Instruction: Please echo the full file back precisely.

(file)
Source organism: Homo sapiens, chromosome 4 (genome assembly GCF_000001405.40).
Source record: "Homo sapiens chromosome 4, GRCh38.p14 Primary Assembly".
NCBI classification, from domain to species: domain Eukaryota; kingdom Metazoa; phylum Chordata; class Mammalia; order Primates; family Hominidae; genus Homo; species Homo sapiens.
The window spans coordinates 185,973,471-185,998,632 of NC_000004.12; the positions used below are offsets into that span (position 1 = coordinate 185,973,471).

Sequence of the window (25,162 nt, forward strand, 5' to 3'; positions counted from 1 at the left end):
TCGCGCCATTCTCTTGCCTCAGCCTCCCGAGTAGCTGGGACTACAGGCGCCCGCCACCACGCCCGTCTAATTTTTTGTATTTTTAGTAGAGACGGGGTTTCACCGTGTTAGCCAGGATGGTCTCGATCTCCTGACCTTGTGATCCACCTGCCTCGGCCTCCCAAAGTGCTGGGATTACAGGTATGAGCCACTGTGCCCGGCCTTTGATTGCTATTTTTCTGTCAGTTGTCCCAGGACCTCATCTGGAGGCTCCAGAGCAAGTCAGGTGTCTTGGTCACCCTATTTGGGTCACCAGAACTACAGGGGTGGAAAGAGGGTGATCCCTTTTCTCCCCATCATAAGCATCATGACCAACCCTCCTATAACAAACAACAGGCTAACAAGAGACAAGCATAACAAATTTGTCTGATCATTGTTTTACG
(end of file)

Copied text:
Source organism: Homo sapiens, chromosome 4 (genome assembly GCF_000001405.40).
Source record: "Homo sapiens chromosome 4, GRCh38.p14 Primary Assembly".
NCBI classification, from domain to species: domain Eukaryota; kingdom Metazoa; phylum Chordata; class Mammalia; order Primates; family Hominidae; genus Homo; species Homo sapiens.
The window spans coordinates 185,973,471-185,998,632 of NC_000004.12; the positions used below are offsets into that span (position 1 = coordinate 185,973,471).

Sequence of the window (25,162 nt, forward strand, 5' to 3'; positions counted from 1 at the left end):
TCGCGCCATTCTCTTGCCTCAGCCTCCCGAGTAGCTGGGACTACAGGCGCCCGCCACCACGCCCGTCTAATTTTTTGTATTTTTAGTAGAGACGGGGTTTCACCGTGTTAGCCAGGATGGTCTCGATCTCCTGACCTTGTGATCCACCTGCCTCGGCCTCCCAAAGTGCTGGGATTACAGGTATGAGCCACTGTGCCCGGCCTTTGATTGCTATTTTTCTGTCAGTTGTCCCAGGACCTCATCTGGAGGCTCCAGAGCAAGTCAGGTGTCTTGGTCACCCTATTTGGGTCACCAGAACTACAGGGGTGGAAAGAGGGTGATCCCTTTTCTCCCCATCATAAGCATCATGACCAACCCTCCTATAACAAACAACAGGCTAACAAGAGACAAGCATAACAAATTTGTCTGATCATTGTTTTACG